Naming the Fishes

A Blog For Name Lovers Everywhere

Update: Forbidden Names

Cain_leadeth_abel_to_death_tissotI’ve recently started a topic discussing the pros and cons of forbidden names, a lot of interesting opinions have come up so if you haven’t already have a look and maybe add to the discussion!

Here is the link:

The Pros And Cons Of Forbidden Names

Also agent99, a poster on Nameberry has started another thread along the same lines, this time about people’s own experiences with forbidden names.

Parents of babies with “forbidden” names, have you had any bad experiences?

On another note I shall be updating this blog with more posts within the next couple of weeks. (I had this awkward realization recently that I have three essays due soon…So lately I have been working on that).


10 comments on “Update: Forbidden Names

  1. waltzingmorethanmatilda
    March 3, 2013

    Interesting thread … of course in Australia we literally do have forbidden names, so if the government doesn’t forbid you to use a particular name, like Lolita or Lucifer, then they are okay. I tend to think – if it’s legal, do what you want, and really if the name does cause your child hideous problems as they get older, it can always be changed.

    I did notice that people’s arguments for not using certain names weren’t always very logical. For example, Aunt Jemima syrup and Uncle Ben oats both use racial stereotypes, but nobody is suggesting that the name Ben should be forbidden. Similarly, Aunt Jemima is a “mammy” stereotype, and so is Aunt Chloe from “Uncle Tom’s Cabin”, yet Chloe is an acceptable name (so is Tom!).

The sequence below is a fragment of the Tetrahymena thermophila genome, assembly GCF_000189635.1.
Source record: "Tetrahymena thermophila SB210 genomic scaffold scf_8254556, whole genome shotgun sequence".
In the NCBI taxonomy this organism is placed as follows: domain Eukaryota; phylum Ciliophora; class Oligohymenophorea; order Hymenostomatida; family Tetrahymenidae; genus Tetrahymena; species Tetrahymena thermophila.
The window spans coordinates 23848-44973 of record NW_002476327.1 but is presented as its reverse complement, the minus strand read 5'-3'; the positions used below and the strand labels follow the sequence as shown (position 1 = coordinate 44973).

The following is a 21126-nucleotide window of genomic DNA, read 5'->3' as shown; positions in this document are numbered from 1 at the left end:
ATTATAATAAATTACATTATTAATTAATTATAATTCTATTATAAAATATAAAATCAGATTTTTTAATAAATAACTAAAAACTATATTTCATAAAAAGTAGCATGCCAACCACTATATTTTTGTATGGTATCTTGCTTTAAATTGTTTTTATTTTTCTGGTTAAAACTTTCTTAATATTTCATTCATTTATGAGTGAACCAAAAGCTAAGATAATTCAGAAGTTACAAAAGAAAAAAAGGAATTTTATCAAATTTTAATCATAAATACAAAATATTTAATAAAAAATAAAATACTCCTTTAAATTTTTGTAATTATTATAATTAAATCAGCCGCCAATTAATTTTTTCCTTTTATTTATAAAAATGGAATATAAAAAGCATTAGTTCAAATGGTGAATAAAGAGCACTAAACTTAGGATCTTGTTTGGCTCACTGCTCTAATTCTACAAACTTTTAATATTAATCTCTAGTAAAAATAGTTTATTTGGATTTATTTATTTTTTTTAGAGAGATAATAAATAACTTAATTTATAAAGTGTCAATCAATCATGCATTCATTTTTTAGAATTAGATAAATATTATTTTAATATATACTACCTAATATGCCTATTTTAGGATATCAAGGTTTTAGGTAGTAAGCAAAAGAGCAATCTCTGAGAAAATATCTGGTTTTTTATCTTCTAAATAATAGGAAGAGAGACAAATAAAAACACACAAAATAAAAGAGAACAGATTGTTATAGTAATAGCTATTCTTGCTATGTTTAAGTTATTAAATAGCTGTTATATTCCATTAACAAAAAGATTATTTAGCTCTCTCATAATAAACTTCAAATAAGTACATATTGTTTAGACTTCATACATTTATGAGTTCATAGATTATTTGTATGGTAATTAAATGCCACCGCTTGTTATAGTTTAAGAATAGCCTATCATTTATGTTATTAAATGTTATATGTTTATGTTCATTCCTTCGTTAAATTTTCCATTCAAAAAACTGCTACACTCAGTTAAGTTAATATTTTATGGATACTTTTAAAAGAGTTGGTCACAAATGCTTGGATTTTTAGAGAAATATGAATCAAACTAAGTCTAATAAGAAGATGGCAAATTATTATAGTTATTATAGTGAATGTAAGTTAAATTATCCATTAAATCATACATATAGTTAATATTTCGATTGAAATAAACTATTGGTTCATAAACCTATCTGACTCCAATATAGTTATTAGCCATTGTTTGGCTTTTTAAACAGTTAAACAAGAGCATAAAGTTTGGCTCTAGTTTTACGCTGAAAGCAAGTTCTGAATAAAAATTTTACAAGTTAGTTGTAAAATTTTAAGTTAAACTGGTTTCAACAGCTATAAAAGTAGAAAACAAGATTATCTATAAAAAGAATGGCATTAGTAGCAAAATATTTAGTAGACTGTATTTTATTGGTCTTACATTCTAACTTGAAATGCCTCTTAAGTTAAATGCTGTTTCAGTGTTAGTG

I’m sure you can think of other examples that don’t really make a lot of sense.

    • namingthefishes
      March 3, 2013

      I agree, but I think its partly because these names are more obscure than Chloe and Ben. Unfortunately we live in a world with a lot prejudice and names are not immune to it…

      Lucifer for example has a lovely meaning “light bringer” however the name has been wrongly associated with Satan because of misinterpretation.

      There was some comments in the thread that made me cringe a little bit, but I did say it was a discussion and people have shared their opinions. I was hoping for people to think about some of the pros of using these names, but in some cases its been quite negative.

      Oh well…

      • waltzingmorethanmatilda
        March 4, 2013

        That argument that the name is more obscure makes no sense – if it’s too obscure, it obviously needs to be used MORE not LESS!!!! Otherwise it will become more and more obscure and unusable.

        Of course in Australia we have our own controversial names – Anzac, Azaria, Bevan, Ned Kelly, Duke …

        I was surprised you listed Dick as a bad name, but not Fanny. My cousin Richard goes by Dick, always has, and it’s never been an issue for him. However, I do know a couple of people named Fanny, born in Europe where Fanny is a normal name, and they’ve had to change it when they migrated to an English-speaking country.

      • namingthefishes
        March 4, 2013

        As I said in the first post I only listed the names that the nameberry blog talked about—as examples to discuss. It doesn’t mean I necessarily think its true. :]